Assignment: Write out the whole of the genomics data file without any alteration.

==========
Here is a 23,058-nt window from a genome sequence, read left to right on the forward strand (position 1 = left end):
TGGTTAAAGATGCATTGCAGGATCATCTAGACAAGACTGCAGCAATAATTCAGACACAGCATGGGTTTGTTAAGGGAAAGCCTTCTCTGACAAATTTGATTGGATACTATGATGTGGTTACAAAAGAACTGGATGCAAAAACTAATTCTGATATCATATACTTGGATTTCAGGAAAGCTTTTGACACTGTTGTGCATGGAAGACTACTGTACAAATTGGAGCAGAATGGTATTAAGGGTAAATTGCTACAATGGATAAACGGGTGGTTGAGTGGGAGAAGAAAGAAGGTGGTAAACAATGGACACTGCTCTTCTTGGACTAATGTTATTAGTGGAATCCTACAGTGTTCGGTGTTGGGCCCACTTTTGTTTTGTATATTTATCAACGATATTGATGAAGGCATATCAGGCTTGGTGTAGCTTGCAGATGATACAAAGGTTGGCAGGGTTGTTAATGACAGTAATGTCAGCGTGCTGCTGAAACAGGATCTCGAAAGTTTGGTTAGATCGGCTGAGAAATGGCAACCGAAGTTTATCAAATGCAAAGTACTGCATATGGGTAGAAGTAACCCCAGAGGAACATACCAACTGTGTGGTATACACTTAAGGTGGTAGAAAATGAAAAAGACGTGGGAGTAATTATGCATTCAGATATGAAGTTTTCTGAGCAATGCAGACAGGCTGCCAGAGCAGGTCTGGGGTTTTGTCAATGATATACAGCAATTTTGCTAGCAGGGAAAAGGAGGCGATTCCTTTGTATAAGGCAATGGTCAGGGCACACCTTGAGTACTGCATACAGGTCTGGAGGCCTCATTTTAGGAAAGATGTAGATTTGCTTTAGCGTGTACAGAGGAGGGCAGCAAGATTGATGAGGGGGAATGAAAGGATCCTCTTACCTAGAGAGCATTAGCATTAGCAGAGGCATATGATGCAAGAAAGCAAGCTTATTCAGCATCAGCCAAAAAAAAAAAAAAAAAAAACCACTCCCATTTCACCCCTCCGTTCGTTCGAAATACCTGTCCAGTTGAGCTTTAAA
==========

Here is a 23,058-nt window from a genome sequence, read left to right on the forward strand (position 1 = left end):
TGGTTAAAGATGCATTGCAGGATCATCTAGACAAGACTGCAGCAATAATTCAGACACAGCATGGGTTTGTTAAGGGAAAGCCTTCTCTGACAAATTTGATTGGATACTATGATGTGGTTACAAAAGAACTGGATGCAAAAACTAATTCTGATATCATATACTTGGATTTCAGGAAAGCTTTTGACACTGTTGTGCATGGAAGACTACTGTACAAATTGGAGCAGAATGGTATTAAGGGTAAATTGCTACAATGGATAAACGGGTGGTTGAGTGGGAGAAGAAAGAAGGTGGTAAACAATGGACACTGCTCTTCTTGGACTAATGTTATTAGTGGAATCCTACAGTGTTCGGTGTTGGGCCCACTTTTGTTTTGTATATTTATCAACGATATTGATGAAGGCATATCAGGCTTGGTGTAGCTTGCAGATGATACAAAGGTTGGCAGGGTTGTTAATGACAGTAATGTCAGCGTGCTGCTGAAACAGGATCTCGAAAGTTTGGTTAGATCGGCTGAGAAATGGCAACCGAAGTTTATCAAATGCAAAGTACTGCATATGGGTAGAAGTAACCCCAGAGGAACATACCAACTGTGTGGTATACACTTAAGGTGGTAGAAAATGAAAAAGACGTGGGAGTAATTATGCATTCAGATATGAAGTTTTCTGAGCAATGCAGACAGGCTGCCAGAGCAGGTCTGGGGTTTTGTCAATGATATACAGCAATTTTGCTAGCAGGGAAAAGGAGGCGATTCCTTTGTATAAGGCAATGGTCAGGGCACACCTTGAGTACTGCATACAGGTCTGGAGGCCTCATTTTAGGAAAGATGTAGATTTGCTTTAGCGTGTACAGAGGAGGGCAGCAAGATTGATGAGGGGGAATGAAAGGATCCTCTTACCTAGAGAGCATTAGCATTAGCAGAGGCATATGATGCAAGAAAGCAAGCTTATTCAGCATCAGCCAAAAAAAAAAAAAAAAAAAACCACTCCCATTTCACCCCTCCGTTCGTTCGAAATACCTGTCCAGTTGAGCTTTAAA